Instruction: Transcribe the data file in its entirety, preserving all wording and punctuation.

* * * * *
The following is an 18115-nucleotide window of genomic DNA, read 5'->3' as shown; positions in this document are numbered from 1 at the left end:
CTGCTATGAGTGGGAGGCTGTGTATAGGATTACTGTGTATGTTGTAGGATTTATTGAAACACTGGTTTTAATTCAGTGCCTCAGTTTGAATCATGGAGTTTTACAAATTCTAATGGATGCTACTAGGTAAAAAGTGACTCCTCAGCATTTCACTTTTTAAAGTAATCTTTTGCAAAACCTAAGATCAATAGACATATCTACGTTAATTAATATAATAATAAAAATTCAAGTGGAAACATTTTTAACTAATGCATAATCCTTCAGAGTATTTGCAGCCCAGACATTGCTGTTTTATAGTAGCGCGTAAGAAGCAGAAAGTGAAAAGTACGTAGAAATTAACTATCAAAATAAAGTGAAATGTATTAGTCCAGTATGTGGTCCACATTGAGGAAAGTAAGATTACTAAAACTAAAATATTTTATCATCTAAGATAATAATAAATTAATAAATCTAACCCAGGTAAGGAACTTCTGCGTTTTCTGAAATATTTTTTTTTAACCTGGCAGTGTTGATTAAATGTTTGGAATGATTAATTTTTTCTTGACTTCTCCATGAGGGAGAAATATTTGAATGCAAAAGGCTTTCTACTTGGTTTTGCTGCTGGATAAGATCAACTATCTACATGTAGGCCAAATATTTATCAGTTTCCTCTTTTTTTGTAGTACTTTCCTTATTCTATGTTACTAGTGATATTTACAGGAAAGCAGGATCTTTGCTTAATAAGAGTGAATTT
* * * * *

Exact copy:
The following is an 18115-nucleotide window of genomic DNA, read 5'->3' as shown; positions in this document are numbered from 1 at the left end:
CTGCTATGAGTGGGAGGCTGTGTATAGGATTACTGTGTATGTTGTAGGATTTATTGAAACACTGGTTTTAATTCAGTGCCTCAGTTTGAATCATGGAGTTTTACAAATTCTAATGGATGCTACTAGGTAAAAAGTGACTCCTCAGCATTTCACTTTTTAAAGTAATCTTTTGCAAAACCTAAGATCAATAGACATATCTACGTTAATTAATATAATAATAAAAATTCAAGTGGAAACATTTTTAACTAATGCATAATCCTTCAGAGTATTTGCAGCCCAGACATTGCTGTTTTATAGTAGCGCGTAAGAAGCAGAAAGTGAAAAGTACGTAGAAATTAACTATCAAAATAAAGTGAAATGTATTAGTCCAGTATGTGGTCCACATTGAGGAAAGTAAGATTACTAAAACTAAAATATTTTATCATCTAAGATAATAATAAATTAATAAATCTAACCCAGGTAAGGAACTTCTGCGTTTTCTGAAATATTTTTTTTTAACCTGGCAGTGTTGATTAAATGTTTGGAATGATTAATTTTTTCTTGACTTCTCCATGAGGGAGAAATATTTGAATGCAAAAGGCTTTCTACTTGGTTTTGCTGCTGGATAAGATCAACTATCTACATGTAGGCCAAATATTTATCAGTTTCCTCTTTTTTTGTAGTACTTTCCTTATTCTATGTTACTAGTGATATTTACAGGAAAGCAGGATCTTTGCTTAATAAGAGTGAATTT